When first logging in, these users may need to do first-time setup, such as initializing the terminal. The Unix login command facilitates this by telling the user’s shell to act as a login shell. login does this by calling the user’s shell with a dash prepended to argument zero, like -sh.
A login shell reads a special shell setup file in the user’s home directory, like .profile for Bourne shells, and .login for csh. Terminal initialization and other “first-time” commands should be stored in these special “dot” files. Any subsequent shells (child processes of the parent login shell) aren’t started in this special way, so they don’t read the .profile or .login setup file.
You can emulate the behavior of login with su. You can launch a login shell with the su - command. Plain su launches a non-login shell.
Because login shells are at the top of the user’s process tree, there’s no other shell to take control of the terminal session! This is why you can’t suspend a login shell — and why, with many shells, you also can’t suspend an su - session.
The lines between login and non-login shells have gotten fuzzy in recent years. Window managers may start login or non-login shells, for instance. This “fuzzy-ness” can cause su problems! For example, if a user’s .profile runs commands that emit a terminal initialization string, and the superuser uses su – username to become that user, that initialization could corrupt the root user’s terminal window. On the other hand, if a non-root user becomes root by typing plain su, it’s possible that the user’s PATH (command search path) could be used by root — which might cause a serious security breach!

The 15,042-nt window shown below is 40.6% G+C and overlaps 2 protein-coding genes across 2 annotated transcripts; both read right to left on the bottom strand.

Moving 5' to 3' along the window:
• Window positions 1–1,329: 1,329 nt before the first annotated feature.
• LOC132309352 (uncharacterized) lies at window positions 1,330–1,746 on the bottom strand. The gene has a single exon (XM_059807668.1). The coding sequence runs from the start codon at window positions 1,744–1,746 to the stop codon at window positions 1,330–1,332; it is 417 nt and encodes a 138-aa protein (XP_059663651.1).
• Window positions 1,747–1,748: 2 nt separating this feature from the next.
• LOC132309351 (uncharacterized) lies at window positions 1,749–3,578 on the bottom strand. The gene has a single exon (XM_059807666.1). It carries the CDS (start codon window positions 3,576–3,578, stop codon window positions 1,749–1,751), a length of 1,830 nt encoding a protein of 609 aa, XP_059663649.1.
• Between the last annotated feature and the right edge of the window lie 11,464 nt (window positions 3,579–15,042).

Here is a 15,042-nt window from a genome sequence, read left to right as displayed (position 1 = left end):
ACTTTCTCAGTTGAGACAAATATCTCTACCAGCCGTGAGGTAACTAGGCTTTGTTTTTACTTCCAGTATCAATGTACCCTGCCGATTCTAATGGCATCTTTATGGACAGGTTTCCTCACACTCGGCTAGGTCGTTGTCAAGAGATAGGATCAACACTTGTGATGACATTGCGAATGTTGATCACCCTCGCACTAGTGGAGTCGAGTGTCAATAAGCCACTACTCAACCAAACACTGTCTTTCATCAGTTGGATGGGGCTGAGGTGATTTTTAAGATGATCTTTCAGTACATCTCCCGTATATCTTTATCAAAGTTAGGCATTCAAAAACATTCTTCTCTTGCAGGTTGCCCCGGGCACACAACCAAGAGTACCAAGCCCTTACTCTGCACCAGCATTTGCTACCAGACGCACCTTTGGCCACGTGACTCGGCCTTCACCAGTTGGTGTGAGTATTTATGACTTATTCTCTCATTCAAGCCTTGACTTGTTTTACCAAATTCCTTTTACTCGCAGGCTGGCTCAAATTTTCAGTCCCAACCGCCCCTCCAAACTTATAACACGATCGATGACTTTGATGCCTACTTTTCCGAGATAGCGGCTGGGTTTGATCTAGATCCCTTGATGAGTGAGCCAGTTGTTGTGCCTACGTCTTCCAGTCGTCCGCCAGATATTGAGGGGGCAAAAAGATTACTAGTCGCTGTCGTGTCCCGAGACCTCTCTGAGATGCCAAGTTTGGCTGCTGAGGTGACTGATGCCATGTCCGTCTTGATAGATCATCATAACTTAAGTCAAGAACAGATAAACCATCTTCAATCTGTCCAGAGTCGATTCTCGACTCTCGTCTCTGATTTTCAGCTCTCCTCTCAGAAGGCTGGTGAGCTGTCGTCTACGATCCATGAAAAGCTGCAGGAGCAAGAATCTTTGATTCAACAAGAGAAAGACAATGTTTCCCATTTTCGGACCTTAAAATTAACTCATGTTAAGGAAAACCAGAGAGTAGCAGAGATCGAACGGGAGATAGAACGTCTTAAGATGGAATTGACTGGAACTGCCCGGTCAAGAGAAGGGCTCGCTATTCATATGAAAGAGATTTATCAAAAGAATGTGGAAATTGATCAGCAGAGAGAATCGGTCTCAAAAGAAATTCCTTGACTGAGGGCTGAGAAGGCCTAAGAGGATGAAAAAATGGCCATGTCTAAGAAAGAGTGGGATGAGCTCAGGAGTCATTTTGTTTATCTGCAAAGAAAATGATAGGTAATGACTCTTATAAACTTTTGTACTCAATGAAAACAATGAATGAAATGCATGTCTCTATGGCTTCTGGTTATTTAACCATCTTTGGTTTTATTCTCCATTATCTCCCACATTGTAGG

Look for more information about this puzzle in a future column — or see the book Unix Power Tools from O’Reilly & Associates.
su Isn’t Just for Shells
Yes, su starts shells. But it also can start any arbitrary program. If you want to start another commnd, type the command as a single argument (surrounded by single quotes) to the -c option. For instance, if you’re logged on as a non-root user and you want to run the command chattr +a log as root, simply type:
$ su -c ‘chattr +a log’
That’s a quick and easy way to become root for the shortest time possible — just long enough to run one command — without even getting a single root shell prompt. Here’s another example. If you want to start a terminal window running as root, try this command:
$ su -c ‘xterm -title “root shell” &’
This runs the command xterm -title “root shell” & as root, which starts an xterm process running in the background, thanks to the &. (Notice the nested quotes: in this particular command, the double quotes must appear inside single quotes.) xterm starts a shell, and because xterm is running as root, the shell runs as root, too.